Replacing or Hiring a Product Manager

If you haven’t already, at some pointin your company’s lifespan you’re going to need an executive recruiter. But,they’re expensive, right? Well, yes and no. Think about this scenario.

You’re at your desk working on apresentation. One of your Product Managers stops at your door asking for a fewminutes of your time. You invite her in to have a seat. After a few minutes ofsmall talk, she tells you she’s leaving your company and hands you herresignation letter. While you’re a bit shocked and disappointed, you understand.She has an incredible opportunity to grow her strategic career at one of yourcompetitors, and at a salary you can’t possibly match. After a few more minutesof chatting, she leaves your office and you begin to realize how truly valuableof a strong product manager she was to your company overall and the team.You’ll need to replace her quickly to avoid any significant downtime. Thankfully,you have some alternatives.

The first option is to divide her workamong two or three other product personnel to make certain no criticaldeliverables are missed. This will undoubtedly add to their workload and hours;and that in turn, may compound the problem prompting them to leave as well.

Second, you could promote someone onthe team who believes they’ve proven them self. However, in doing so you may increasethe chance of losing others who are equally convinced they were overlooked for thispromotion they perceived was also justly deserved; only exacerbating theproblem further.

Third, you could place an ad in a trade publication or website seeking an executive to replace her. While this may seem like the best solution, a couple of other issues will very well soon arise. Like, how long will it take to review the stack of submitted resumes; most of which are not even worthy of a nano-second of consideration.  Next, how many candidates do you interview? If you’re like most, you’ll have continual lingering doubts about all the candidates and in hopes that someone absolutely perfect magically presents themselves. The issue here is most successful executives have their head down and aren’t actively looking and applying for new roles. Or, what if the candidate you select accepts a counteroffer? You’re back to Square One; losing all that valuable time. Regardless of which path you choose, all will take down a road that is a departure from your current responsibilities.

And fourth, contact a recruiter toconduct the search on your behalf. It’s critical to work with a headhunter who clearlyunderstands product management and you industry–and most importantly,your company. This may require paying a bit more, but in the long run, it willbe time and money well spent. And, there are some significant benefits ofhiring an external recruiter.

Like any company providing a service, hiringa recruiting firm costs money. While you might be reluctant to pay for aservice you can do yourself, remember they’re doing some things behind thescene steps (finding candidates, reviewing resumes, vetting applicants, debriefingboth parties after interviews, checking references, and negotiating compensation).All of which allows you to do other things that also require your time and attentionthat ultimately could make you money.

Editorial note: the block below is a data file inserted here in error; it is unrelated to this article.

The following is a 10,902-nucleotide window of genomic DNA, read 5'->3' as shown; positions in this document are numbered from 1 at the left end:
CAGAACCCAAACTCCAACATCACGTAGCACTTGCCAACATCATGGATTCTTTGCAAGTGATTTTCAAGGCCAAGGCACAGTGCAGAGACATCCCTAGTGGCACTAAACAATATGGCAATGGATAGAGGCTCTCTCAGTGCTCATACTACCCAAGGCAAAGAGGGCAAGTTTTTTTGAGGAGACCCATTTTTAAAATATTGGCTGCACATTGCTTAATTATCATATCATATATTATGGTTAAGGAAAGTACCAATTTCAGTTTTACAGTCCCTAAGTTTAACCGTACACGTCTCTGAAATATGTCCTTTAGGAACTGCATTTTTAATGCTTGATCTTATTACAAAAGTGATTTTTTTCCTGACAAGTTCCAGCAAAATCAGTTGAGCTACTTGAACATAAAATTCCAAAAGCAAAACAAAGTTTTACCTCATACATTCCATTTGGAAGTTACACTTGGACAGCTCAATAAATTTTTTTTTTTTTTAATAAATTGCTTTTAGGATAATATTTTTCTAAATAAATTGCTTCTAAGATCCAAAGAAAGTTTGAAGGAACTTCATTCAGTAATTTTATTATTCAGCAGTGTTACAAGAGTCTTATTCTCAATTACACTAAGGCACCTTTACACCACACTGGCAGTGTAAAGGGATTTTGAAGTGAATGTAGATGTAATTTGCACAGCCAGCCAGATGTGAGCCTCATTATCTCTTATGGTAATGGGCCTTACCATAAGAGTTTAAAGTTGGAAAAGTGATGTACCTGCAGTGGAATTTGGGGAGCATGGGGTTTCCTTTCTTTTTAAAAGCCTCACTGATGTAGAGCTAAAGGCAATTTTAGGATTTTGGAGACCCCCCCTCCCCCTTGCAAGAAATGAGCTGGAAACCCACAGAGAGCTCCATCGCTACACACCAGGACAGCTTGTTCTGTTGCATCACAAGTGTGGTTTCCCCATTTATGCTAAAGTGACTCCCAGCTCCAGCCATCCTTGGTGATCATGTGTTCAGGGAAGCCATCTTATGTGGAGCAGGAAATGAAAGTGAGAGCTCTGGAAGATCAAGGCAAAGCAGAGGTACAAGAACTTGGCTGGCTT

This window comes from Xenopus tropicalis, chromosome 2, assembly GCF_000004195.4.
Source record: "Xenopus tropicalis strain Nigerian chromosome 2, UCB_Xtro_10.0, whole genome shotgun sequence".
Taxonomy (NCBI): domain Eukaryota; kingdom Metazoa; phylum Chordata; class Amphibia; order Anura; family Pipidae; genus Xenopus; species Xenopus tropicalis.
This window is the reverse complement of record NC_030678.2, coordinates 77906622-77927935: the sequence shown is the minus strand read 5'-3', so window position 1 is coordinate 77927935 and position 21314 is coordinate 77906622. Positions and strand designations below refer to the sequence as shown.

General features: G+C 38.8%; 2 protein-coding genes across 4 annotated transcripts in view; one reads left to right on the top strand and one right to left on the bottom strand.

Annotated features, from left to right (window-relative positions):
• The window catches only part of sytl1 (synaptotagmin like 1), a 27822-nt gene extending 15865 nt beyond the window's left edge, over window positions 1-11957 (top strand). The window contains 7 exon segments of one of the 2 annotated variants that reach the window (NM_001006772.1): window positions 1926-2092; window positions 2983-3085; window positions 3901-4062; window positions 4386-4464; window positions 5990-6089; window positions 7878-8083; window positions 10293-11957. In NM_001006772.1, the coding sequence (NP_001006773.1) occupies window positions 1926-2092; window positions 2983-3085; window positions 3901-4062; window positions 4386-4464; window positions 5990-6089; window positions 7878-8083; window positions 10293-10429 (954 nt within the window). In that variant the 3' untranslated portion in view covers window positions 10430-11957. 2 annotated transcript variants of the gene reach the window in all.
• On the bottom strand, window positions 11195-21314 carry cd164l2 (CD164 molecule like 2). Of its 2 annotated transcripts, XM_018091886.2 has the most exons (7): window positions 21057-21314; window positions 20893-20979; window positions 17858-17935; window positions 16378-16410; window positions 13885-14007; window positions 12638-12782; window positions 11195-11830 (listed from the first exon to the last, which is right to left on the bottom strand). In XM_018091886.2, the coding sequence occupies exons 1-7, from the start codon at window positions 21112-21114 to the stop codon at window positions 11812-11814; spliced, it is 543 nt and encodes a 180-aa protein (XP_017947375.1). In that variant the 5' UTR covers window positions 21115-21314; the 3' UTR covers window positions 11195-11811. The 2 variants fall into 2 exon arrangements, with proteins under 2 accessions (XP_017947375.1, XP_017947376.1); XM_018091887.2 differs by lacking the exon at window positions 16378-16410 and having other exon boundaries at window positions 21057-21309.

No doubt employee turnover isexpensive, but hiring the wrong person can be quite detrimental…lost time,resources, morale, etc. A good recruiter always focuses on the quality—not thequantity—of candidates. They’ve been industry long enough, and talked withenough executives, they have the wherewithal and the resources to know where tolook while digging deep to find the best possible candidate(s).

It’s also important to rememberexecutive recruiters are outsiders looking in. Their unbiased point of view canprove beneficial many times over. Including finding someone whose working atyour competitor’s company that’s busy doing their job rather than looking foranother job.

Other benefits recruiters provideinclude the willingness and ability to ask tough questions. Thereby getting themost meaningful insights in terms of candidate’s personal claims. Candidates oftenare more direct when speaking with recruiters about often difficult topics likeextended gaps between jobs, layoffs, terminations, and current compensation.

Skilled recruiters will eliminate thosewho may not have the ideal personality or qualifications that are necessary to besuccessful. Conversely, they may be aware of other candidates who are not be onyour radar screen for whatever reason, yet maybe well-qualified.

In addition, in the course of seeking for candidates, a strong recruiting partner will often unearth industry information (new product launches, mergers, key executive transitions, possible new business leads, and the like) that could prove lucrative to you. Recruiters can be a great resource to finding out what’s happening in the industry. Most are recruiters are willing to share these insights with their best clients.

Another reason that a headhunter may beworthy of your money, since they’re being compensated to identifying the idealperson, it’s essential they keep all parties involved satisfied. So, if theselected candidate doesn’t work out for whatever reason, in the mutually agreedtime frame (usually from 90 to 180 days depending on the level of theexecutive), most credible recruiters will offer some sort of a guarantee—whetherit be a replacement or a partial credit toward another search.


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